PSES 227-14/15 EC
Award  Date:
5 April 2018
Case Number: PSES 227-14/15 EC
Province: Eastern Cape
Applicant: H.Q.J. WITBOOI
Respondent: Department of Education – Eastern Cape
Issue: Unfair Dismissal - Misconduct
Award Date: 5 April 2018
Arbitrator: C van der Berg
Date: 05 April 2018
Case No: PSES 227-14/15 EC

In the matter between

H.Q.J. WITBOOI Applicant



PANELIST: Mr. C. Van Der Berg
ARBITRATION: Various dates in 2016 and concluded in January 2018


1. Details of hearing and representation

2. The arbitration hearing took place at various venues within Port Elizabeth on various dates during 2016 and concluded in January 2018 when closing arguments were submitted. Mr. W. van Rensburg, as instructed by Mr. W.G. Hicken, represented the applicant whilst Advocate I. Dala, with the State Attorney as instructing attorney, represented the respondent. The matter was then concluded on 24 November 2017 and the parties agreed to submit their closing arguments in writing.

3. As one of the witnesses was a minor, her evidence was obtained through the assistance of an intermediary. In respect of the other witnesses, after explaining to each of them what the process was to entail and having satisfied myself that they understood the process, I proceeded with the evidence.

4. In order to protect the identity of the minor complainant and witness, her name and the name/s of any family member that may have testified during this or any other proceedings, will not be revealed and they will be referred to by their initials throughout the award.

5. Issue to be decided

6. The arbitration proceeding concerned the alleged unfair dismissal of the applicant by the respondent after the applicant was found guilty of sexual misconduct as well as the use of foul language and corporal punishment and subsequently dismissed. I am to determine whether the dismissal of the applicant was procedurally and substantively fair.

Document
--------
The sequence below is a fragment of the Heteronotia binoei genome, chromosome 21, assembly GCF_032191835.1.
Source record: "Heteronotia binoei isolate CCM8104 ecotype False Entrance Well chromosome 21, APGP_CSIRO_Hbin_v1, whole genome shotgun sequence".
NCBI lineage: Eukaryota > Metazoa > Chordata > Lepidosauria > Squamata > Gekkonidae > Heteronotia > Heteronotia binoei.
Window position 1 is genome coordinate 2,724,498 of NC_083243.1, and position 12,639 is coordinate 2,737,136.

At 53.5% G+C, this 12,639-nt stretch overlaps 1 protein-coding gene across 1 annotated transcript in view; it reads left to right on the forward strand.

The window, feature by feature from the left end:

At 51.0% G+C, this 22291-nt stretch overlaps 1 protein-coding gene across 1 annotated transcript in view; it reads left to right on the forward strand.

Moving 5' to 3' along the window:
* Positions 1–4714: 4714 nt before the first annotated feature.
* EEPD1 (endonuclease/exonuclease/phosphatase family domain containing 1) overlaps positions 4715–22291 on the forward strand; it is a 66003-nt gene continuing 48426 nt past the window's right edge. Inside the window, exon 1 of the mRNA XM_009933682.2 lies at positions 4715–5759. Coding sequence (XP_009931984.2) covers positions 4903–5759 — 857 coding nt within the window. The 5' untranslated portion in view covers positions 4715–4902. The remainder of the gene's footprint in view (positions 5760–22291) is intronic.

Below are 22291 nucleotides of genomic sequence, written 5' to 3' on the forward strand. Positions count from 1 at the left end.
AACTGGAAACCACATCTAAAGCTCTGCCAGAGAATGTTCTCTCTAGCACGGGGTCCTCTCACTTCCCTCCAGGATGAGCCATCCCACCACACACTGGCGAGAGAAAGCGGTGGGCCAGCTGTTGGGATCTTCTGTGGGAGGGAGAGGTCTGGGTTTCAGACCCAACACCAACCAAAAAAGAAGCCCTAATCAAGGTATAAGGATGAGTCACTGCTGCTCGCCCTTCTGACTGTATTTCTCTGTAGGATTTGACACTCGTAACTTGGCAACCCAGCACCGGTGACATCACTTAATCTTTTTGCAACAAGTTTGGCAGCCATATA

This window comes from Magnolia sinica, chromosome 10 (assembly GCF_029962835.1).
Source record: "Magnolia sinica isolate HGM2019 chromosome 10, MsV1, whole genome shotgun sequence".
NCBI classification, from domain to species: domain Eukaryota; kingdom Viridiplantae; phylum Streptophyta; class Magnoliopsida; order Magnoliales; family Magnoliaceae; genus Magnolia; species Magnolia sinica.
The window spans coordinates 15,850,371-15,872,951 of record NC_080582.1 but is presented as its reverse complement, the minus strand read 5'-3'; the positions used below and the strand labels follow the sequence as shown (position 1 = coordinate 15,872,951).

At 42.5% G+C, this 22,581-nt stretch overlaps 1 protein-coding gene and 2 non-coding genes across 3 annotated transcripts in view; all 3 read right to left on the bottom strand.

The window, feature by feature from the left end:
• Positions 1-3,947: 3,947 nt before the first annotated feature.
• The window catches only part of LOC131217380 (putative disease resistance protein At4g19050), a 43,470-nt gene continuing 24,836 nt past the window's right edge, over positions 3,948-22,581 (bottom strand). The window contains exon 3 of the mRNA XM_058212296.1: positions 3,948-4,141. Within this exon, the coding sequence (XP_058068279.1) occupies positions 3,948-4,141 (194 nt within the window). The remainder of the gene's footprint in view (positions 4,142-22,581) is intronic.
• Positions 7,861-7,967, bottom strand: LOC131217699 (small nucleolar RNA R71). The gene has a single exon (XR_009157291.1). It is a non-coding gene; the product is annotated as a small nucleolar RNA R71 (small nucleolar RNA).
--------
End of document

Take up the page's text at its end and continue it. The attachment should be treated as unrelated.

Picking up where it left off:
7. Background to the Dispute

8. The applicant was an educator employed by the respondent at the time of his dismissal. He was charged with sexual misconduct in that it was alleged that during the period on or about January 2012 to July 2012 at De Vos Malan primary School, he sexually assaulted various learners from the same school. It must however be noted that at the time of the arbitration only one (1) learner was prepared to testify as the matter had “dragged on” for various years. In addition he was charged with using improper, disgraceful and unacceptable language towards the learners as well as corporal punishment.

9. The applicant was found guilty on all charges during a disciplinary hearing and was summarily dismissed on or about 04 December 2012. The applicant appealed the decision however he was not successful in his appeal and his dismissal was upheld The appeal outcome was received by the applicant on the 27th of January 2014.

10. During the arbitration all parties were allowed to cross-examine and re-examine witnesses during the presentation of their evidence. For the sake of concision the details of this will not be repeated in the award but it should not be construed that it was not considered. Furthermore, the parties agreed to submit the closing arguments in writing.

11. In addition it is a requirement of the Labour Relations Act in section 138(7)(a) that the commissioner must issue an arbitration award with brief reasons, signed by that commissioner. For this reason only the salient points will be mentioned in the award. It is to be noted further, that despite this the submissions have been considered in detail in the writing of the award.

12. A bundle of documents common to both parties were submitted. The proceedings were digitally recorded therefore what appears hereunder constitutes a summary of the evidence deduced by the parties in so far as is relevant for the purpose of this arbitration and is by no means a minute of what transpired in the course of the proceedings.